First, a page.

CHEYENNE, Wyo. (AP) — A grandson of Forrest Fenn has confirmed that a medical school student from Michigan found an over $1 million treasure chest that the retired art and antiquities dealer stashed in the wilds of Wyoming over a decade ago.
Jonathan “Jack” Stuef, 32, found the treasure in June, Fenn grandson Shiloh Forrest Old posted Monday on a website dedicated to the treasure.
“We wish Jack the best of luck, and we hope that the searching community will treat him with the respect that he deserves,” Old wrote.
Fenn, who was also a decorated U.S. Air Force fighter pilot during the Vietnam War, left clues to finding the treasure in a poem in a memoir entitled “The Thrill of the Chase.”
Fenn at the time said he hid the chest filled with coins, gold nuggets and other valuables estimated in value at $1 million to $3 million in the Rocky Mountains north of Santa Fe in either Colorado, Montana, New Mexico or Wyoming.
The poem inspired many to go treasure hunting — sometimes getting into precarious situations in the unforgiving Rocky Mountain backcountry.
Fenn said repeatedly the treasure wasn’t in a dangerous or especially hard-to-reach place but at least four people died searching for the chest. Many others needed rescue, including a man who rappelled into the Grand Canyon of the Yellowstone in winter.
Fenn announced June 6 that the treasure had been found but did not say who found it or where. He said in July the treasure was found in Wyoming and died in September at age 90 without identifying the finder.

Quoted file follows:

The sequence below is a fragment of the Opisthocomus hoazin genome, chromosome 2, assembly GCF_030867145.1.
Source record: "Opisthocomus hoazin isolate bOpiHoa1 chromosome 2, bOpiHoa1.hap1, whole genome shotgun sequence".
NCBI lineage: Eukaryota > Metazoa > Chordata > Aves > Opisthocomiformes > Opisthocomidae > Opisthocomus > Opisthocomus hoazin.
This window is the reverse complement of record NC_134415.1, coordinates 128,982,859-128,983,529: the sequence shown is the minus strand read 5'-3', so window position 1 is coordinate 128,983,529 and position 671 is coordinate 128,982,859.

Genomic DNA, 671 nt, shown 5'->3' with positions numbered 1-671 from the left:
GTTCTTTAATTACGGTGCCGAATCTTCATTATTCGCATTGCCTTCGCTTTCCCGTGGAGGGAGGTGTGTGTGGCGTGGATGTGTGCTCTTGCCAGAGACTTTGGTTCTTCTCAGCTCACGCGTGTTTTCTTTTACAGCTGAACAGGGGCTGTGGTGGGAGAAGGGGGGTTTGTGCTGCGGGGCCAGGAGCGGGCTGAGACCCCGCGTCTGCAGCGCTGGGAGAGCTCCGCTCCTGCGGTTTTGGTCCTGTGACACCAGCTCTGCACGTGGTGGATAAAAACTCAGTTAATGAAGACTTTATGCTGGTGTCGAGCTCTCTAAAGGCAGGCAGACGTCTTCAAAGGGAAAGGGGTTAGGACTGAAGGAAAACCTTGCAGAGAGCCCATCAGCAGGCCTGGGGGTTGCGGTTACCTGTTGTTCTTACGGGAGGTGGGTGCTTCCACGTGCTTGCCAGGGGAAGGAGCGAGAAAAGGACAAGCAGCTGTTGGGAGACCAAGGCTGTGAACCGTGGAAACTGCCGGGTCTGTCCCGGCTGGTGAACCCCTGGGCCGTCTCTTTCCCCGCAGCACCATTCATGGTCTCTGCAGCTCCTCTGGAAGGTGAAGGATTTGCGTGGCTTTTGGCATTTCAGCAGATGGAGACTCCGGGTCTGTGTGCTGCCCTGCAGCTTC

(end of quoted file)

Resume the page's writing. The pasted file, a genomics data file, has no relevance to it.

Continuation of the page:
Stuef, meanwhile, initially remained anonymous in a Medium article published in September in which he described finding the treasure but not specifically how or where. The article on Monday identified Stuef as the author.
A court order in a federal lawsuit against the Fenn estate prompted Stuef to identify himself to writer Daniel Barbarisi, who’d been in touch with Stuef for a book he has been working on. Barbarisi identified Stuef in an article published Monday in Outside Magazine and wrote that Stuef became obsessed with the treasure after learning about its existence in 2018.
“I think I got a little embarrassed by how obsessed I was with it,” Barbarisi quoted Stuef as saying. “If I didn’t find it, I would look kind of like an idiot. And maybe I didn’t want to admit to myself what a hold it had on me.”
Fenn’s grandson, Old, also cited the lawsuit as a reason for confirming Stuef’s identity. In the lawsuit, a woman who believed the treasure was hidden in New Mexico claims the finder succeeded by hacking her texts and emails, Barbarisi wrote.